Tony Blair's hate of official apology impressed me a lot after reading these articles:

Tony Blair admits people are still 'very abusive' 10 years after he ...

Blair urged to apologise over 'Steelgate' affair | Mail Online

Lance Armstrong and the art of non-apology | John Crace ...

Tony Blair: Stop "Wretched Policy of Apology" Over Iraq War - World

There is a big question mark after it in/on my head that what political consequences can follow a politician that he/she prefers to insist in convincing people about a wrong political decision by him/her or decision makers of his/her country or even worse defending it instead of apology to improve old traumas?

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    political disadvantage, admission of guilt, necessity to make restitution to restore advantage. expensive
    – user1726
    Commented May 6, 2013 at 3:09

1 Answer 1


There's certainly no one set of consequences that can come from a politician or government official giving an apology. However, the largest is related to a decline in power. Keep in mind that the study of politics is the study of power. You have to view the actions within a political system by how they affect an individual or group's power.

The most notable consequence I can think of is lack of legitimacy. Governments must be seen as legitimate in order to exist (at least democratic ones). If governments and politicians continually apologize for their actions they are essentially confirming their illegitimacy or their inability to govern. This would result in loss of power, less representation of their party, and depending on what they are admitting, their party could be disbanded or banned (it depends on the country).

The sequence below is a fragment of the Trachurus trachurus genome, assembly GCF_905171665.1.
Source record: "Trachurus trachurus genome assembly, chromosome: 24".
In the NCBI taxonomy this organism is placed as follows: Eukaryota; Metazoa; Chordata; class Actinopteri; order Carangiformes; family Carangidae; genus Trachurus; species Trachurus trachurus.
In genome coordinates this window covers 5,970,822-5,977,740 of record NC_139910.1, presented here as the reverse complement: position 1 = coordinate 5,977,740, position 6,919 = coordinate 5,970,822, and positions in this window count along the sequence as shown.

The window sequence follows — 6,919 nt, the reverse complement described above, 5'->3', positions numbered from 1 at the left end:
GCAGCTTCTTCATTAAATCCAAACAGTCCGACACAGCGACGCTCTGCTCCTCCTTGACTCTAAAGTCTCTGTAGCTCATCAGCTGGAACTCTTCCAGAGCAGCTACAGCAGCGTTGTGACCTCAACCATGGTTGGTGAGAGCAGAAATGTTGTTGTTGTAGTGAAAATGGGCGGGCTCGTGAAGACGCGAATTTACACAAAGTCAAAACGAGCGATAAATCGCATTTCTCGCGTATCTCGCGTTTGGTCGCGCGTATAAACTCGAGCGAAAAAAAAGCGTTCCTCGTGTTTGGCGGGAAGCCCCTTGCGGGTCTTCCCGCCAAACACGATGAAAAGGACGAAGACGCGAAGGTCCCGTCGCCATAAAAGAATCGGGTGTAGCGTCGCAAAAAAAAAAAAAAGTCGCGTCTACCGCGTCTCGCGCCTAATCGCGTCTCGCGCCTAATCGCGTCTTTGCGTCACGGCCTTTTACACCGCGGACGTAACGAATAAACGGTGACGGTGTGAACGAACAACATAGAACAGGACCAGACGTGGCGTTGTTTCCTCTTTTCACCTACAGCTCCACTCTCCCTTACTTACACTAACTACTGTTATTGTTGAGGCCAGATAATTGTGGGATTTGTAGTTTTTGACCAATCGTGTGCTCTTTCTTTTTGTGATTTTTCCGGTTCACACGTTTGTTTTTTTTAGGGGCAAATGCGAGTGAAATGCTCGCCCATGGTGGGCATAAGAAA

Again, it all depends on what they are admitting that determine the consequences. The loss of power would explain the Tony Blair stuff you posted. Along with not wanting to look like he was wrong, he also was head of the party and doesn't want to lose credibility of the Labour Party.

Another example I can think of is Turkey's denial of the alleged genocide in Armenia by the Ottoman Turks (before Turkey was a country as we know it today). Turkey probably won't lose legitimacy because it was an entirely different form of government, but there would be serious social and monetary repercussions of their actions.

All in all, it depends on what they're not admitting and the history behind it.

  • "If governments and politicians continually apologize for their actions they are essentially confirming their illegitimacy or their inability to govern." Interesting but why do they continually make mistakes to have to continually convince their mistakes without apology? :) Commented Mar 8, 2013 at 6:36
  • Part of that is dependent upon perspective. In some people's eyes they haven't made any mistakes in the first place, so no need for apology. There's often an incentive to "make mistakes" or to do something that doesn't seem like the right choice.
    – sncrmck
    Commented Mar 9, 2013 at 17:39
  • Is not Killing masses of people of a country which you have occupied it a mistake? so what it can be? For example in India! Commented Mar 9, 2013 at 18:00
  • There's a lot of game theory in Political Science that can explain this. One theory is Prisoner's Dilemma. It is used to explain why people/countries/etc might not have an incentive to cooperate. While that's a bit different that what you're asking this can also give you an idea about why people may make decisions that go contrary to their own benefit or the collective good. This is an incredibly complex topic and political scientists often research why people make the decisions they do. There are many theories that attempt to explain this. en.wikipedia.org/wiki/Prisoner's_dilemma
    – sncrmck
    Commented Mar 10, 2013 at 17:55
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    Killing masses of people is much more than a mistake, and that's a bit off topic. This thread is not about making mistakes, but why people don't want to admit them.
    – sncrmck
    Commented Mar 10, 2013 at 17:58

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